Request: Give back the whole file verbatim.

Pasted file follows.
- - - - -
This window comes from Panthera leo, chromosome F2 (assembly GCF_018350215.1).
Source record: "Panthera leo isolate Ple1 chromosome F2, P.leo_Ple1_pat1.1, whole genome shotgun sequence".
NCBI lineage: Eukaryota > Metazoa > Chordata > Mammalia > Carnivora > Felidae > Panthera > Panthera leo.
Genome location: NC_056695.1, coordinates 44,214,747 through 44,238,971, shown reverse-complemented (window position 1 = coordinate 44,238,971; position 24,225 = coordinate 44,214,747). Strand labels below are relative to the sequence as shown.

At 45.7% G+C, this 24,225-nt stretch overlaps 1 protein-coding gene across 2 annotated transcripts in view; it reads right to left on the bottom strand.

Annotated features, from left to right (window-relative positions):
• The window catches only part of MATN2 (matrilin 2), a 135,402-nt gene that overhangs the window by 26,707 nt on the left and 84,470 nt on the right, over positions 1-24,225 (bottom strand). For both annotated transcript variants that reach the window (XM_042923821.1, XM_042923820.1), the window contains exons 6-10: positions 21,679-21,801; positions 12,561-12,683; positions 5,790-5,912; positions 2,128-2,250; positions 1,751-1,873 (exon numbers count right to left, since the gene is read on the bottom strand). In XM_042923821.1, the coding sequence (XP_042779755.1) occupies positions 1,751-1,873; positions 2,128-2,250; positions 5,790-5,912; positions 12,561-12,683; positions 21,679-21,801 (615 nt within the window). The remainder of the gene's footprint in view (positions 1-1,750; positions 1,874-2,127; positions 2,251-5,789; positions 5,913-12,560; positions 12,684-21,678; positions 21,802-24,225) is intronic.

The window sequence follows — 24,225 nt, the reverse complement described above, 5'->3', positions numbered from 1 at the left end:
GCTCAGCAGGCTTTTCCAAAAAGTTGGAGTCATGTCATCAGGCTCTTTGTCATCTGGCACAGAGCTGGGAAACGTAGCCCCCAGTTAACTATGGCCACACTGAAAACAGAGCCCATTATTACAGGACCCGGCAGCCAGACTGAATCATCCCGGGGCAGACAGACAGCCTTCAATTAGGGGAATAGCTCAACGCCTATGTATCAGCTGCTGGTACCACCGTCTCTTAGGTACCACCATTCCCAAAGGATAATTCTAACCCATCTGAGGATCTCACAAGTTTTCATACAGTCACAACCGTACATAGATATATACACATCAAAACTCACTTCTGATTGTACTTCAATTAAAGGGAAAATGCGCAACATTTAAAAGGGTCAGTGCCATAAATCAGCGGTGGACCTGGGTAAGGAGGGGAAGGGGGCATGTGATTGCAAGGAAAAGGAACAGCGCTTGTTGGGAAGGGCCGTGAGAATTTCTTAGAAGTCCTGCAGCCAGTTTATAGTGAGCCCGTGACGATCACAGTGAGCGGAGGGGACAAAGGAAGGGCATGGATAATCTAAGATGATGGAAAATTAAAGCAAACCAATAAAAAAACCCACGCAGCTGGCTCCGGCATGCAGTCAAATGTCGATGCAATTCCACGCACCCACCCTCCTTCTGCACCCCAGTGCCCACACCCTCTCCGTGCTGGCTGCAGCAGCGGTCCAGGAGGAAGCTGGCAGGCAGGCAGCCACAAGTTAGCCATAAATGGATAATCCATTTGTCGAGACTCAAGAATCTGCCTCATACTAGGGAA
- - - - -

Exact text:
This window comes from Panthera leo, chromosome F2 (assembly GCF_018350215.1).
Source record: "Panthera leo isolate Ple1 chromosome F2, P.leo_Ple1_pat1.1, whole genome shotgun sequence".
NCBI lineage: Eukaryota > Metazoa > Chordata > Mammalia > Carnivora > Felidae > Panthera > Panthera leo.
Genome location: NC_056695.1, coordinates 44,214,747 through 44,238,971, shown reverse-complemented (window position 1 = coordinate 44,238,971; position 24,225 = coordinate 44,214,747). Strand labels below are relative to the sequence as shown.

At 45.7% G+C, this 24,225-nt stretch overlaps 1 protein-coding gene across 2 annotated transcripts in view; it reads right to left on the bottom strand.

Annotated features, from left to right (window-relative positions):
• The window catches only part of MATN2 (matrilin 2), a 135,402-nt gene that overhangs the window by 26,707 nt on the left and 84,470 nt on the right, over positions 1-24,225 (bottom strand). For both annotated transcript variants that reach the window (XM_042923821.1, XM_042923820.1), the window contains exons 6-10: positions 21,679-21,801; positions 12,561-12,683; positions 5,790-5,912; positions 2,128-2,250; positions 1,751-1,873 (exon numbers count right to left, since the gene is read on the bottom strand). In XM_042923821.1, the coding sequence (XP_042779755.1) occupies positions 1,751-1,873; positions 2,128-2,250; positions 5,790-5,912; positions 12,561-12,683; positions 21,679-21,801 (615 nt within the window). The remainder of the gene's footprint in view (positions 1-1,750; positions 1,874-2,127; positions 2,251-5,789; positions 5,913-12,560; positions 12,684-21,678; positions 21,802-24,225) is intronic.

The window sequence follows — 24,225 nt, the reverse complement described above, 5'->3', positions numbered from 1 at the left end:
GCTCAGCAGGCTTTTCCAAAAAGTTGGAGTCATGTCATCAGGCTCTTTGTCATCTGGCACAGAGCTGGGAAACGTAGCCCCCAGTTAACTATGGCCACACTGAAAACAGAGCCCATTATTACAGGACCCGGCAGCCAGACTGAATCATCCCGGGGCAGACAGACAGCCTTCAATTAGGGGAATAGCTCAACGCCTATGTATCAGCTGCTGGTACCACCGTCTCTTAGGTACCACCATTCCCAAAGGATAATTCTAACCCATCTGAGGATCTCACAAGTTTTCATACAGTCACAACCGTACATAGATATATACACATCAAAACTCACTTCTGATTGTACTTCAATTAAAGGGAAAATGCGCAACATTTAAAAGGGTCAGTGCCATAAATCAGCGGTGGACCTGGGTAAGGAGGGGAAGGGGGCATGTGATTGCAAGGAAAAGGAACAGCGCTTGTTGGGAAGGGCCGTGAGAATTTCTTAGAAGTCCTGCAGCCAGTTTATAGTGAGCCCGTGACGATCACAGTGAGCGGAGGGGACAAAGGAAGGGCATGGATAATCTAAGATGATGGAAAATTAAAGCAAACCAATAAAAAAACCCACGCAGCTGGCTCCGGCATGCAGTCAAATGTCGATGCAATTCCACGCACCCACCCTCCTTCTGCACCCCAGTGCCCACACCCTCTCCGTGCTGGCTGCAGCAGCGGTCCAGGAGGAAGCTGGCAGGCAGGCAGCCACAAGTTAGCCATAAATGGATAATCCATTTGTCGAGACTCAAGAATCTGCCTCATACTAGGGAA